Hosokawa Micron Powder Systems’ educational programs continue to gain strength as leading technical experts from around the Hosokawa network present complex processing theories and principles to hundreds of industry professionals.
Preventive maintenance (PM) seems to be the phrase that comes to mind when we think about keeping our size reduction equipment in top shape. With the available tools of today this task has become much easier than before, relying more on the will and conviction of your maintenance crew. Obviously you need the support of management in making sure that proper man power and funds are allocated which should be fairly easy to justify. It is clear that a dollar spent today (in PM) will save you hundred fold down the road in losses of valuable product and repair of major failures. When we think of size reduction equipment the primary areas of concern will be the wear parts associated with mechanical rotating components (like bearings, belt drives and internal rotor components), seals as well as the electrical instrumentation and controls associated with these equipment.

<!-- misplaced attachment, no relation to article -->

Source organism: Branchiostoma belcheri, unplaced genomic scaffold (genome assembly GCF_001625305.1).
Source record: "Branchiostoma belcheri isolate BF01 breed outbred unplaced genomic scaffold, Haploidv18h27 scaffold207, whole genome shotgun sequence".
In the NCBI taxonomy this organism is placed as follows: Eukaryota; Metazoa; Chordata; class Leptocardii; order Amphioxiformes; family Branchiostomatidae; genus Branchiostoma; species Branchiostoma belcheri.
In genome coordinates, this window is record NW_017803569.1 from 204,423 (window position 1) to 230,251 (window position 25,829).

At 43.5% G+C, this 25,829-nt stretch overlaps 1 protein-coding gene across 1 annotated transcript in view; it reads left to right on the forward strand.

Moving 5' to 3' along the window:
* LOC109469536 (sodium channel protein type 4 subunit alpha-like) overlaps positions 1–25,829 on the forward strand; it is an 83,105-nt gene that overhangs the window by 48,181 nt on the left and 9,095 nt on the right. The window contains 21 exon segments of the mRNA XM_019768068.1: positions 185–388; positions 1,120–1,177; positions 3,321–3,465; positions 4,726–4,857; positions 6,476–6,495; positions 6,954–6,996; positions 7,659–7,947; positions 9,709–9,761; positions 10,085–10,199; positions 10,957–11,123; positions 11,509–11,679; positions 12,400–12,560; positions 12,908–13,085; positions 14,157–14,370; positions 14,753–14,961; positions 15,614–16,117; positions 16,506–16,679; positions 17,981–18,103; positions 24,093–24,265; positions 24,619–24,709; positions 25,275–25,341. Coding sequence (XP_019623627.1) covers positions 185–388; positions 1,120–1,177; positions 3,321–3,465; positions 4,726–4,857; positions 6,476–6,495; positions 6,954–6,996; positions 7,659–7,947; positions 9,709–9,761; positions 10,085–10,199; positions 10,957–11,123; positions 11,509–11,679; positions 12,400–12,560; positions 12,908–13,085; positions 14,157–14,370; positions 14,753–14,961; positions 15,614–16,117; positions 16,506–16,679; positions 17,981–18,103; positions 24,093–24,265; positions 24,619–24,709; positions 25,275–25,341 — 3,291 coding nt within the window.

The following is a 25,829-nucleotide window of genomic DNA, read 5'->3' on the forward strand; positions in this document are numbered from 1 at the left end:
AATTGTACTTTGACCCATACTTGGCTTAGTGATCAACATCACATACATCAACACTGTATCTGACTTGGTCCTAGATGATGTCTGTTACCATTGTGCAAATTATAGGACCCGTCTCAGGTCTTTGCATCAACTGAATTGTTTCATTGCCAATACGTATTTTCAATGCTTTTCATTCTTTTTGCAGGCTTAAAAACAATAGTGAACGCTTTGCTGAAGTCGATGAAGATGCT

The history of freeze drying goes back to the ancient Inca’s, who preserved their food stuff by freezing it in the mountains in winter time. At the same time the frozen water is removed through the low vapor pressure of the water in the surrounding air at those high altitudes. Of course this process was rather slow, but during the drying process the quality of the food was maintained due to its frozen state. Once dried the food materials like potatoes and vegetables showed a remarkably increased quality over time. It is only since the WWII that this way of drying is converted into an industrial method for the preservation of materials. Especially the need for improving shelf live of pharmaceuticals like penicillin and the preservation of blood plasma in war time was a drive for the development of the modern tray-type Lyophilizer as it is still used in many industries today. Another catalyst for the development of the freeze dry technology was the surplus of coffee in countries like Brazil in the late 30’s of the previous century. Also here the tray-type freeze dryer was used for the sublimation of the water from the frozen coffee granules. Brand names like Nescafe were founded at that time. Instant coffee is now the most well-known freeze dried product.